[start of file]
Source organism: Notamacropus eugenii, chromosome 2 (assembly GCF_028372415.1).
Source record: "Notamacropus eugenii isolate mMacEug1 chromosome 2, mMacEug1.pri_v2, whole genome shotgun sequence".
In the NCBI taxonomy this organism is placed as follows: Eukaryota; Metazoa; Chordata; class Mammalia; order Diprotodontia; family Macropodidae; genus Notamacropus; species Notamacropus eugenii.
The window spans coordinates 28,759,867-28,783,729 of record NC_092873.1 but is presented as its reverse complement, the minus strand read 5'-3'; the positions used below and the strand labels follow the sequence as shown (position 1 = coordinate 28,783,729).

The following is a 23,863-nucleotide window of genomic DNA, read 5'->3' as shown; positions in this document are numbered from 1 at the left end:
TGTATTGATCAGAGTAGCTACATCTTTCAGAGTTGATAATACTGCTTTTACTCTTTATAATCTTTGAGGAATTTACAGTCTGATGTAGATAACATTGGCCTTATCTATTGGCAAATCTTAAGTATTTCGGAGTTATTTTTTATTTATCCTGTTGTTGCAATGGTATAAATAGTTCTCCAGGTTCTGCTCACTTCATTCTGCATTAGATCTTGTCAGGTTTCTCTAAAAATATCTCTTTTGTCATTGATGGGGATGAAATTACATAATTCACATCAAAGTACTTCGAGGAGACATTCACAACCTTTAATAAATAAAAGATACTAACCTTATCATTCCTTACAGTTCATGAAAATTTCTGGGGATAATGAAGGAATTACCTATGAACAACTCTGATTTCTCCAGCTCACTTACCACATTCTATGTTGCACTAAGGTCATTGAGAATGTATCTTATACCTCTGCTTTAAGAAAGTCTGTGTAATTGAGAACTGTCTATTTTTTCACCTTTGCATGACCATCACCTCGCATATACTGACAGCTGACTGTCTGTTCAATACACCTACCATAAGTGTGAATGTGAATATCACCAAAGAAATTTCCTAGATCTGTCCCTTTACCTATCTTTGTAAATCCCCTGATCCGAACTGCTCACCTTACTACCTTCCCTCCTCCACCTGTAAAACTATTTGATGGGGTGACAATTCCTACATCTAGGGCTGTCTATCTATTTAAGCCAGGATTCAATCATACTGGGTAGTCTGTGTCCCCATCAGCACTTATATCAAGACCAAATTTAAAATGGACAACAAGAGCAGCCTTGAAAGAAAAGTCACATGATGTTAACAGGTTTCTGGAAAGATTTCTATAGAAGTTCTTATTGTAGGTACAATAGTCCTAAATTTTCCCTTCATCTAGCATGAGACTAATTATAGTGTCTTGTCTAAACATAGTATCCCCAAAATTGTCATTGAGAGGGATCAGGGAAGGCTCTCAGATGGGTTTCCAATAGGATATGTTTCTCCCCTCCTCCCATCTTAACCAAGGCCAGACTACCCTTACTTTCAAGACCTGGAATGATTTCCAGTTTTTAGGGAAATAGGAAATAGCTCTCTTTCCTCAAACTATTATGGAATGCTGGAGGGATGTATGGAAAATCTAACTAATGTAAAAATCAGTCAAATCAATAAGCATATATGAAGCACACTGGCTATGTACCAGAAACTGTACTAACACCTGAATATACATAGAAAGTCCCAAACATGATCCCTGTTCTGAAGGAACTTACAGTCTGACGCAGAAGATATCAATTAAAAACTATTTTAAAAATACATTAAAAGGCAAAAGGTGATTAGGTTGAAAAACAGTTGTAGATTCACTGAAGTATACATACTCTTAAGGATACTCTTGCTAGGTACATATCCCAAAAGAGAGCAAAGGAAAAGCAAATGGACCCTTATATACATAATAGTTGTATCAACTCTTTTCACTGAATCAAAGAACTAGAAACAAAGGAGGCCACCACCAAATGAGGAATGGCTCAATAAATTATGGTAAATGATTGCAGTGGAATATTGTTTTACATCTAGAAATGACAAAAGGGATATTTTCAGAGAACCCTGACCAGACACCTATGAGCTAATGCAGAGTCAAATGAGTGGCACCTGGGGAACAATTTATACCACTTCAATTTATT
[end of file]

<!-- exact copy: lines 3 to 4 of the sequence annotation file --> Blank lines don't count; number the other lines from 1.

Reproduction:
In the NCBI taxonomy this organism is placed as follows: Eukaryota; Metazoa; Chordata; class Mammalia; order Diprotodontia; family Macropodidae; genus Notamacropus; species Notamacropus eugenii.
The window spans coordinates 28,759,867-28,783,729 of record NC_092873.1 but is presented as its reverse complement, the minus strand read 5'-3'; the positions used below and the strand labels follow the sequence as shown (position 1 = coordinate 28,783,729).